This week in my ongoing years of transformation series, I looked at the start of the Web–whether you want to call that 1989, 1990 or early 1991 (all have a claim to make as I discussed).
But 1989 was among the more momentous years in the 20th century due to an event which was far more significant at the time, the fall of the Berlin Wall, that signalled the beginning of the end of the Soviet Union. For those of us who lived through those months–the protests in Tiananmen Square in Beijing, the sudden and dramatic opening of the borders between Soviet block countries like East Germany and ‘The West’, and the collapse of brutal regimes like that of Nicolae Ceaușescu in Romania these events seem to redefine the world. Now they are perhaps just footnotes in history for those who didn’t experience them.
But if you had asked historians or journalists in 1989 to name the most significant event that year, I imagine you’d have got one of two answers.
The Tiananmen Square, or the fall of the Berlin Wall (at the time most would have considered the latter to be the more significant).
I do know precisely zero would have said it was an obscure computer network idea from some random guy working on contract at a high energy physics lab in Switzerland.
What’s the lesson in that? Perhaps that events which seem momentous at the time are the culmination of many years–they represent an end more than a beginning.
While the beginning of things is only detectable in hindsight, when their compounding consequences have played out. As Steve Jobs is often quoted as saying
“You can’t connect the dots looking forward; you can only connect them looking backwards. So you have to trust that the dots will somehow connect in your future.”Steve Jobs
So what lessons does that have for today?
I’d focus less on the big picture and grand visions. Whatever we imagine will happen is likely to be far further off than we might think, if it arrives at all–and like Tim O’Reilly (among others) has said ‘being early is the same as being wrong’.
Things take much longer than we would think to happen. They happen slowly, then all at once (as Hemingway put it about bankruptcy–’gradually, then suddenly’). Because change is compounding and so exponential.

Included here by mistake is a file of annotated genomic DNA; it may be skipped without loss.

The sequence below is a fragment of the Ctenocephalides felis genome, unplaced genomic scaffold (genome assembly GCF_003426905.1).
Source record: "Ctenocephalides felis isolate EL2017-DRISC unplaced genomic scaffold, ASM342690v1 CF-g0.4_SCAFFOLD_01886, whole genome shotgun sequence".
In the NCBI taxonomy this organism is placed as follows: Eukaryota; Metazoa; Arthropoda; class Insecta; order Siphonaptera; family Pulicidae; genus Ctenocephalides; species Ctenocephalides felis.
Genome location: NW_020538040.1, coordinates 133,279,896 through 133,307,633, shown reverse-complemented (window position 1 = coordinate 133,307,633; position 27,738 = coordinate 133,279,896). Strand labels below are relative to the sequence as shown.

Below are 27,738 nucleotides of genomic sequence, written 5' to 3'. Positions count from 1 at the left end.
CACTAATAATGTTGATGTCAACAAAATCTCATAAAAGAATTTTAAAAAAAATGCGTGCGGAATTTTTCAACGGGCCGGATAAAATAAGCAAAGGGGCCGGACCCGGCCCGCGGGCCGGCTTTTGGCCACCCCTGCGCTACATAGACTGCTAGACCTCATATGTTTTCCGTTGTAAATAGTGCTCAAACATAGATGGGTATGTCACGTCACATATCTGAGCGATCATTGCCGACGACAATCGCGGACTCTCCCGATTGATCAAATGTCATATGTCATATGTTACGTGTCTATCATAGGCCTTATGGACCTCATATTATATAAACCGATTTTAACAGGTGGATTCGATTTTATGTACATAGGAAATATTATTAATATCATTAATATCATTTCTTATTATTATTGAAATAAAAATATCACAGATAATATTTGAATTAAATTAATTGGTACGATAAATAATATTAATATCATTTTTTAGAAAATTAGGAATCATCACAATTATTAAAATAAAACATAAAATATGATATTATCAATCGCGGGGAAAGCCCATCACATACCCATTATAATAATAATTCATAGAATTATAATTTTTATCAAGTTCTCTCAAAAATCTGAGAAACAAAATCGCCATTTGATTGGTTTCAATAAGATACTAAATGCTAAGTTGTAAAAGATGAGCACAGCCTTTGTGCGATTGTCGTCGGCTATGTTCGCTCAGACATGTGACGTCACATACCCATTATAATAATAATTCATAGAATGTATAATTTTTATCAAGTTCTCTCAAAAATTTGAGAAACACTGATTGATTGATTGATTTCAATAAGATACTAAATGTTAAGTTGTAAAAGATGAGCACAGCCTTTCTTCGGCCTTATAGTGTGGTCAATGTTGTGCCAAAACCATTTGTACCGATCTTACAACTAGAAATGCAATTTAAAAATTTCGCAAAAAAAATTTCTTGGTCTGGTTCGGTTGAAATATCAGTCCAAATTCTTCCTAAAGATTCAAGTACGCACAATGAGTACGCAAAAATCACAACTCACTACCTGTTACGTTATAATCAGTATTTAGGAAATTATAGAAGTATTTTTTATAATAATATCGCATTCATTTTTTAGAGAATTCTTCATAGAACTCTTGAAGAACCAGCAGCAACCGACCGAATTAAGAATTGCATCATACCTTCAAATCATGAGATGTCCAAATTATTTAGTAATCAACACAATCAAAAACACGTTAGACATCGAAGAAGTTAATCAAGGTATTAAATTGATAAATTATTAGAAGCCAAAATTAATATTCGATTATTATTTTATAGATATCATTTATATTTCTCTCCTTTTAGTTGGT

Roy Amara, a Stanford computer scientist in the 1960s said “we overestimate the impact of technology in the short-term and underestimate the effect in the long run” (Bill Gates is most often attributed with a related quote, but that was decades later, and Gates has more than enough of, well, everything, so let’s give Amara the credit here).
Right now I see quite a lot of people trying to solve enormous problems with generative AI–within their organisations, or in the wider world. They are overestimating what can be done in the short term. The Wall Street Journal reported in the last day or so that
Consulting firm EY … recently completed a $1.4 billion investment into artificial intelligence … and that it would train its 400,000 employee workforce on AI.
Like what does that even mean?
Instead, I’d begin with one little thing and explore how these technologies help there.
Here’s an example from my work. Mundane, but hopefully instructive.
I rely on a very jury-rigged systems of forms, spreadsheets, and hand rolled scripts to produce the schedules for our conferences and publish them our websites.
Because we typically only used them a few times a year, I’ve never invested the time and energy to automate some of the time consuming, error prone manual aspects of the process. I’d knew it could be done, but would involve, for example, some arcane spreadsheet functions I knew nothing about. I didn’t really have a sense of how long it might take to work out what I needed to do. And I knew it would take maybe 20-30 minutes to do it the way I already did–so stayed with that.
But not only did this consume time that could be more valuably used, it meant I’d avoid doing the process until I really had to, so we updated the conference website less frequently.
And because humans are inherently more error prone, I’d introduce mistakes into the output.
Earlier this year, as I started to work more with chatGPT, I began automating those processes. At first just very simple things–filtering and sorting columns in spreadsheets with values imported from other spreadsheets. As I said nothing complex at all, but just enough effort to not really warrant working out how to do what I’d long done with copy and paste.
But once chatGPT took away the concern I’d do a bunch of work for no result, and the worry about whether it would take hours to work out, all these little steps quickly got ironed out.
I use chatGPT for a lot more than wrangling spreadsheets–from generating tweets to writing bash scripts and Python (a language I had never really used before and frankly don’t even really know), but each new use starts with a simple use case, that then compounds.
And our publication process is almost entirely automated now–with nearly 100 talks across 7 tracks at Web Directions Summit, thankfully so!
A little less imagination, a bit more action
Now I think is less the time for imagining big picture transformative uses of these technologies and more a time for just using them every day, on small simple mundane tasks. Developing an intuition for how they work. Exploring what they are good for.
There’s no need to do courses on prompt engineering, just roll up your sleeves and get started.
Start that interest compounding today–and who knows what a decade from now you’ll be achieving.